Economic Impacts of COVID-19

Economic Impacts

The beginning evidence of the acute economic pain caused by Covid-19 emerged yesterday as the Big 3 automakers announced they were ceasing production, the hotel industry (a good indicator of the nation’s service industry) projected that 45% of all hotel workers would lose their jobs in the coming weeks and applications for unemployment spiked in many states.  The stock market has dropped more than a third in the last month.  It took the market a year to drop by that much during the 2008 Financial Crisis. Axios has an excellent story this morning on this next phase of the crisis where the public health, economic and political response intensifies. 

The 2nd Coronavirus Relief Package

Last night, the President signed into law HR 6201, the Families First Coronavirus Response Act with the technical corrections incorporated by H Res 940, the technical corrections measure passed by the House on Monday.  The Senate passed the measure by a vote of 90-8.  The new benefit provisions go into effect no later than 15 days from yesterday and the Department of Labor will be issuing guidance on their implementation no later than when the new law takes effect.

There remains a lot of uncertainty about how the individual provisions of that law impact individuals and businesses. Some key documents:

  • Bill text.  The Final enacted text of the law;
  • Technical Corrections Summary.  A summary of Changes Made by House "Technical Corrections" Amendment to HR 6201 Relating to Paid Leave Benefits;
  • Final Paid Leave Benefits.  A summary of the Paid Leave Benefits in HR 6201 that incorporates those changes made by the technical corrections measure;
  • Chart on Emergency and Sick Leave.  A summary chart of the Paid Public Health Emergency and Sick Leave Requirements as corrected; and,
  • Tax Credit explained.  The Joint Committee on Taxation's explanation of the tax provisions contained in HR 6201, the Families First Coronavirus Response Act.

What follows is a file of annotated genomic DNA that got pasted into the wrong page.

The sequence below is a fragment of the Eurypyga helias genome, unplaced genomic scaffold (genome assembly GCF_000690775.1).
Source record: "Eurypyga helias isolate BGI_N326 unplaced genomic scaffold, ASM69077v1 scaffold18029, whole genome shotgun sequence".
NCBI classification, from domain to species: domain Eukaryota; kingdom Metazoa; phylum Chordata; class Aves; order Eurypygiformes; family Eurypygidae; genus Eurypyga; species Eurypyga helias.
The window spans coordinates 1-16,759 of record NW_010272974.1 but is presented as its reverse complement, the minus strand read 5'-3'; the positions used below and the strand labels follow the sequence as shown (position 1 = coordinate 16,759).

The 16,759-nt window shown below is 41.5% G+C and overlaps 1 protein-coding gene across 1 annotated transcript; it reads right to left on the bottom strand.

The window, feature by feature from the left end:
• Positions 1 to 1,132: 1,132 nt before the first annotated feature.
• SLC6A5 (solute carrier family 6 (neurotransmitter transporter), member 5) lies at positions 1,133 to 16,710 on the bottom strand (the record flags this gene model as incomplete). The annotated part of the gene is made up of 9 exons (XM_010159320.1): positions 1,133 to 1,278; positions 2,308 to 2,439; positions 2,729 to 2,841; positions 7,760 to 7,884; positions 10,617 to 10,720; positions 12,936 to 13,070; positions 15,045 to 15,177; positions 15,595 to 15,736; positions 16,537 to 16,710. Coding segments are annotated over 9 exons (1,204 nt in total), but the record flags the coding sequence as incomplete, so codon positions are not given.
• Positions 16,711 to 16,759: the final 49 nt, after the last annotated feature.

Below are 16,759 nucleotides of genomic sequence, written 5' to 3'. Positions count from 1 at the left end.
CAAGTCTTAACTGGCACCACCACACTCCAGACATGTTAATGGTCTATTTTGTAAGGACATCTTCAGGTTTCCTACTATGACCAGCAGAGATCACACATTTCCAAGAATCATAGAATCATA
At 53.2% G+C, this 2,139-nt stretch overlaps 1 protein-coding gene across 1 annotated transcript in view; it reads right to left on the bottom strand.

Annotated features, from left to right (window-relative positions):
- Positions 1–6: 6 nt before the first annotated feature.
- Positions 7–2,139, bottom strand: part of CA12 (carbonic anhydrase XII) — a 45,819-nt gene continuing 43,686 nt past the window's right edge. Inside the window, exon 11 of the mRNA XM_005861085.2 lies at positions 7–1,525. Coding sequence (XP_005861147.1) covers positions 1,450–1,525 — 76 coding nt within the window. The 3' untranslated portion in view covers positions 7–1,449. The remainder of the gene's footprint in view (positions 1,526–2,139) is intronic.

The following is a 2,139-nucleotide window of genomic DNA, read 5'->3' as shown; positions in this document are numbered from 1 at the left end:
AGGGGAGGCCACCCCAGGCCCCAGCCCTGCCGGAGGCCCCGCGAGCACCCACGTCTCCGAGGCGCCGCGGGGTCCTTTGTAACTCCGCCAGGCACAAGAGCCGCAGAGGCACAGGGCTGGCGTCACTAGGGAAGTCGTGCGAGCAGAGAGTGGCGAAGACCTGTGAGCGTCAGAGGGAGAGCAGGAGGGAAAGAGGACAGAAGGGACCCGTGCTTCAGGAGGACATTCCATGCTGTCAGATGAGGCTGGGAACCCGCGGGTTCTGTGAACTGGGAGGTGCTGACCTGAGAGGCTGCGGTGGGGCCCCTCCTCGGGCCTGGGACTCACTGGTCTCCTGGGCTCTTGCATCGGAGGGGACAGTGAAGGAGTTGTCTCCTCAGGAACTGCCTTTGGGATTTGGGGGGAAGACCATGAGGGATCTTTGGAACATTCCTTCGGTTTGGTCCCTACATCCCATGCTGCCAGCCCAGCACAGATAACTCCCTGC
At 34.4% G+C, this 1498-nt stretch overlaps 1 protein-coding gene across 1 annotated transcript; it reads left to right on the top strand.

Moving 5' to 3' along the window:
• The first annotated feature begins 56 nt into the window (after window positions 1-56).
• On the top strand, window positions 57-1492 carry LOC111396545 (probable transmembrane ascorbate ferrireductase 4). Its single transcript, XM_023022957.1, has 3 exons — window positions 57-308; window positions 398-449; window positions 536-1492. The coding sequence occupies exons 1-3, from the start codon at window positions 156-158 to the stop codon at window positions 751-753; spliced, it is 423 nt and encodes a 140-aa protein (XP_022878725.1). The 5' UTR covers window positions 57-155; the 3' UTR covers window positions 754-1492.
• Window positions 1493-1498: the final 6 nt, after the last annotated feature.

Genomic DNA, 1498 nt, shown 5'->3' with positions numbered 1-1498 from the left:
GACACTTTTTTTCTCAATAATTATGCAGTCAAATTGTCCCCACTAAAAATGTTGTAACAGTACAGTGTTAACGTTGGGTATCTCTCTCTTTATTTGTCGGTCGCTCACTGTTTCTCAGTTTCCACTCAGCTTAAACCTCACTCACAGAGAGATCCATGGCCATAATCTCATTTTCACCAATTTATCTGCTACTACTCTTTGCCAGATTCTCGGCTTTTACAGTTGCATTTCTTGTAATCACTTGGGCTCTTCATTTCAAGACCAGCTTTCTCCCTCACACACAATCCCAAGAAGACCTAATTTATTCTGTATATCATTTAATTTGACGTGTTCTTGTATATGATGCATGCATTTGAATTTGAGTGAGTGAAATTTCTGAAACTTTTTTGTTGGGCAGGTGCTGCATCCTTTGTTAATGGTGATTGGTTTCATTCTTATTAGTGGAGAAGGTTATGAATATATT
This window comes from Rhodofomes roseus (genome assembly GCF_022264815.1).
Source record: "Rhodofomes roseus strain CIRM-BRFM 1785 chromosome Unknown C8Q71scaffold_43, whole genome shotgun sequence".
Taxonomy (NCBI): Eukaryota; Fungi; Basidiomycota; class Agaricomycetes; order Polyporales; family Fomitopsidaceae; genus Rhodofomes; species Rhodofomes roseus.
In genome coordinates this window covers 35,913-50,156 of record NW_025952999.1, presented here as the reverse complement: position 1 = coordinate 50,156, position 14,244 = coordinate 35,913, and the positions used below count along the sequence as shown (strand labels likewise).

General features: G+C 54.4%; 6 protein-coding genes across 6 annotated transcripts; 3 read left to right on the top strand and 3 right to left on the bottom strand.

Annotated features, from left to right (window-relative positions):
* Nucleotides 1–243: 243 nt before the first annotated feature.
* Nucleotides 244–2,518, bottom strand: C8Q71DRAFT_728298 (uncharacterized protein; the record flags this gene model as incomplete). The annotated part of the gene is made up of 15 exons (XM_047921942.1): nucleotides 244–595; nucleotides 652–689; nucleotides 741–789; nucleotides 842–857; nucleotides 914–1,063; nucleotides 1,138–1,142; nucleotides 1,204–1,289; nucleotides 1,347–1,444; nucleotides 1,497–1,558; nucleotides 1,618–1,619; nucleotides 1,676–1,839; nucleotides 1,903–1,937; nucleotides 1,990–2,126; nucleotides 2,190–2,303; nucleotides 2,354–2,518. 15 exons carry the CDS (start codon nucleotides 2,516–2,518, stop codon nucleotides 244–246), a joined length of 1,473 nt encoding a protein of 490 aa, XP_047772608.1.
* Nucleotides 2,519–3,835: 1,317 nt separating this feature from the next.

The 3rd Coronavirus Relief Package

Given the unprecedented economic and public health threat posed, the Administration and Congress face a very short deadline to enact a third package of relief measures.  Secretary Mnuchin told Senate Republicans earlier this week that absent a trillion-dollar intervention by the Federal Government, unemployment could hit 20% - a figure that rivals or exceed the Great Depression.

The Administration.  The Administration has proposed a trillion-dollar package (see Treasury Stage 3 proposal memo) that proposes:

  • Airline industry bailout: $50 billion
  • Other affected industries bailout: $150 billion
  • Small business interruption loans: $300 billion.
  • Payouts to individual Americans: $500 billion.
    • This would be done via two separate checks of equal amounts, one on April 6 and one on May 18.
    • The specific dollar amounts would be means-tested, meaning it would be based in income level and family size.

The Senate. Senate Majority Leader McConnell has begun work on a package that he hopes to unveil as early as the end of this week.  His approach is apparently to gather recommendations from several task forces in his GOP Senate Conference, then negotiate a final package with Senate Democratic Leader Schumer.  It’s likely the McConnell proposal will incorporate most or much of what is in the Administration package.  The signals so far suggest McConnell does not want to negotiate directly with House Speaker Pelosi.  Schumer unveiled his ideas for that package earlier in the week that focus less on industry-specific relief and instead push for more changes that directly affect benefits for individuals (see his powerpoint here).  Schumer and McConnell are scheduled to meet this morning.  One key sticking point that is sure to surface is Democrats’ insistence that any loans or financial relief to business must protect the jobs of existing employees and the wages now paid to them.

The House. Speaker Pelosi directed her Committee Chairs to prepare recommendations for this package which they will likely release sometime early next week though events on the ground (including financial market volatility) could alter that timeline.  No doubt she will be signaling the House priorities to Senate Democrats in their negotiations with Senator McConnell.